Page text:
September 29, 2021
Effect of Vasopressin and Methylprednisolone vs Placebo on Return of Spontaneous Circulation in Patients with In-Hospital Cardiac Arrest.
Glucocorticoids have the potential to improve outcome in patients with cardiac arrest as they upregulate expression of α receptors on vascular endothelium, thus potentiating the effects of adrenergic agents. Additionally, steroids support adrenal insufficiency and modulate the systemic inflammatory response syndrome that results after ischemia reperfusion.
What was the research question?
Does the administration of methylprednisolone in addition to vasopressin improve the return of spontaneous circulation in patients with in-hospital cardiac arrest?
How did they do it?
Multicenter, randomized, double-blind, placebo-controlled trial in ten hospitals in Denmark.
A total of 512 adult patients with in-hospital cardiac arrest were randomized to receive a combination of vasopressin (20 IU) and methylprednisolone (40 mg) after the first dose of epinephrine (n = 245) or placebo (n = 267). Additional doses of vasopressin were given after each epinephrine for total of 4 doses.
Primary outcome was return of spontaneous circulation and Secondary outcomes included survival and favorable neurologic outcome at 30 days.
What did they find?
Return of spontaneous circulation was achieved in 42% of the intervention group compared to 33% in the placebo group (RR, 1.30 [95% CI, 1.03-1.63]; risk difference, 9.6% [95% CI, 1.1%-18.0%]; P = .03).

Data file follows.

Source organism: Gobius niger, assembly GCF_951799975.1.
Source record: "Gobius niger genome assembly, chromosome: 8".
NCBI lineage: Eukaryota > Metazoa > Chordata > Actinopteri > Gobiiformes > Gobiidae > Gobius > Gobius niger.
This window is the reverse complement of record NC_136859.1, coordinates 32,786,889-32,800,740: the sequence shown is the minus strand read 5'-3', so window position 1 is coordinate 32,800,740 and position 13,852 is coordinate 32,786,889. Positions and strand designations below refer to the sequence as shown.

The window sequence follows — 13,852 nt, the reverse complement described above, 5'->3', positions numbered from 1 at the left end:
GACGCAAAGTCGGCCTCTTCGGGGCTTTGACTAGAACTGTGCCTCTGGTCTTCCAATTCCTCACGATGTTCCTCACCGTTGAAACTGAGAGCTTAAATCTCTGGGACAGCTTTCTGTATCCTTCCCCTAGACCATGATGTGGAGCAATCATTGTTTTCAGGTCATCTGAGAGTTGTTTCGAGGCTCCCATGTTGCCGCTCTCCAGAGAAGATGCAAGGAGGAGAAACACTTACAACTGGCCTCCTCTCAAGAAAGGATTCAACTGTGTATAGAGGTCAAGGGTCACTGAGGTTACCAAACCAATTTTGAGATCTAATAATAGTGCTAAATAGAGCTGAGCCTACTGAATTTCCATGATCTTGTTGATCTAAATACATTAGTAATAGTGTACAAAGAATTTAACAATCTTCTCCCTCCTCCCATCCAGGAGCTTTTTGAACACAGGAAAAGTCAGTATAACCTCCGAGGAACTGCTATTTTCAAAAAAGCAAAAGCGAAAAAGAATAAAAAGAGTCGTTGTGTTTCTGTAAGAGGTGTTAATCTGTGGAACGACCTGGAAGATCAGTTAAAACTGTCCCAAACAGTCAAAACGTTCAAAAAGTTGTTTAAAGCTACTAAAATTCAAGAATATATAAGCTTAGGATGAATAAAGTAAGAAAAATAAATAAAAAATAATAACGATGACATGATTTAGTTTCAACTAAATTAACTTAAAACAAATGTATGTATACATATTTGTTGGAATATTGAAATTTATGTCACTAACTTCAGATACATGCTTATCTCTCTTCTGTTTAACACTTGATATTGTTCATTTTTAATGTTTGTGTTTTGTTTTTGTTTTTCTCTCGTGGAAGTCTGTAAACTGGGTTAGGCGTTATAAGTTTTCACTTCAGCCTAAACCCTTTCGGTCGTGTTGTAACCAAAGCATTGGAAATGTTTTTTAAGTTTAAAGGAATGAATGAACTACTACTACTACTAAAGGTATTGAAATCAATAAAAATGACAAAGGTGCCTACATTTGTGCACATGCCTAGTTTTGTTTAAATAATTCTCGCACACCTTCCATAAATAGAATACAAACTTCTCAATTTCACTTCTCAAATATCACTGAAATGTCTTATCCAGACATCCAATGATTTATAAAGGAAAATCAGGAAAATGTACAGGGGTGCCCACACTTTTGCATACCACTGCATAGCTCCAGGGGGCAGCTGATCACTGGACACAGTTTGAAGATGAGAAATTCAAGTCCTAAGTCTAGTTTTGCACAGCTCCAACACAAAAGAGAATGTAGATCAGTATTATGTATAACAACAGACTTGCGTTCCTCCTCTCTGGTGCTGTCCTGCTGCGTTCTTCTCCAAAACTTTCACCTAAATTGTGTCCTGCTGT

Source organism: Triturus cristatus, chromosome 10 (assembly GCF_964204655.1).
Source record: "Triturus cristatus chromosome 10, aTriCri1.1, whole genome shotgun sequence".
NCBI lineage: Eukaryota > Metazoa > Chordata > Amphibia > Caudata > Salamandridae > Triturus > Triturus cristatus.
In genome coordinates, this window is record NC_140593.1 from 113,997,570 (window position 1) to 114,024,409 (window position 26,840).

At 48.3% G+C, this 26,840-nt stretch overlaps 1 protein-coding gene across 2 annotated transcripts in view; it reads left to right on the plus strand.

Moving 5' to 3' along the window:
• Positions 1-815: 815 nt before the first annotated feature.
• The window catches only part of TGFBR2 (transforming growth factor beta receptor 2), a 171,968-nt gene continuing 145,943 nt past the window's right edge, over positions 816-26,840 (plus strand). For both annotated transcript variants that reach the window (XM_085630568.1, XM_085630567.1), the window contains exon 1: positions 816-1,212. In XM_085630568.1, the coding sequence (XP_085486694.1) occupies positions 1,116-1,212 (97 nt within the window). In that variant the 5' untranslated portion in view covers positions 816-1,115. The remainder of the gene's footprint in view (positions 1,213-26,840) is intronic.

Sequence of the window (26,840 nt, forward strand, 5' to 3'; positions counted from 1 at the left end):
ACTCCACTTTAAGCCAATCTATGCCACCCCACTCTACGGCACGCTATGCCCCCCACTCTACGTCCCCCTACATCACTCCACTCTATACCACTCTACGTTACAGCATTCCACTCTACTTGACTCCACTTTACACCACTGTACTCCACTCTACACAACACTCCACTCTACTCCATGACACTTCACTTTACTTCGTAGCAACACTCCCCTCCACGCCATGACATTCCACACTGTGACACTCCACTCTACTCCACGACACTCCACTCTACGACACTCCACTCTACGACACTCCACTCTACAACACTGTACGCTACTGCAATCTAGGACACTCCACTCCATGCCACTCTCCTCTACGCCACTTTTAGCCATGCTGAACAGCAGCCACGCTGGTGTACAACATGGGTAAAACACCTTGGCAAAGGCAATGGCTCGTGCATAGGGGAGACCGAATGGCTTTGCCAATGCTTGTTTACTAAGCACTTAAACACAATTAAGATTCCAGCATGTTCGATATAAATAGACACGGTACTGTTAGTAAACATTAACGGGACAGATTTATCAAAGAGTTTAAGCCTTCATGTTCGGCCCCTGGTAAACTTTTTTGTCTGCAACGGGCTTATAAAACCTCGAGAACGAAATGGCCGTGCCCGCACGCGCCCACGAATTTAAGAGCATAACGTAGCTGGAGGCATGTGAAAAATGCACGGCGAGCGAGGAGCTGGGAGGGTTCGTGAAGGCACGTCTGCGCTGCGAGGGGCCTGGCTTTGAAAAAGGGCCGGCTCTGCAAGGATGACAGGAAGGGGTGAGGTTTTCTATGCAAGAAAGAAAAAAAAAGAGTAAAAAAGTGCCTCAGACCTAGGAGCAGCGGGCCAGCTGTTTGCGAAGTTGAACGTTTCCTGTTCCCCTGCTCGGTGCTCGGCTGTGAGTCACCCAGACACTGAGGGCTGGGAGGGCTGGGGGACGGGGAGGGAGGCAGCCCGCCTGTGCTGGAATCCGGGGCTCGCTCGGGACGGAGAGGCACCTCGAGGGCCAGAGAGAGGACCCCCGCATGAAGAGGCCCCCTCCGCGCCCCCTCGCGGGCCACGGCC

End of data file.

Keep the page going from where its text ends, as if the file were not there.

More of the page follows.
30-day survival rate was 9.7% in the intervention group compared to 12% in the placebo group (P = .48).
No difference in the favorable neurologic outcome between the two groups (7.6% vs 7,6%, p>0.99).
High percentage of patients who were potentially eligible were not included which might affect the generalizability of the study.
The was a delay in administering the study drug which may affect the study results.
30 days may not be long enough to assess long term effect of the intervention.
Contamination rate is high as 46% of patients who survived in the placebo group receive steroids.
Not powered for the secondary outcome.
Not powered to detect difference in effect of study medication in types of cardiac arrest (asystole, PEA, or V-fib/v-tach)
The average dose of vasopressin was lower than what was used in earlier positive studies.
What does it mean?
The study shows that the combination of vasopressin and methylprednisolone significantly improves the return of spontaneous circulation in patients with in-hospital cardiac arrest. The study is unable to determine long-term benefits.
It is unlikely that this study is going to change the recommendations of the ACLS in cardiac arrest.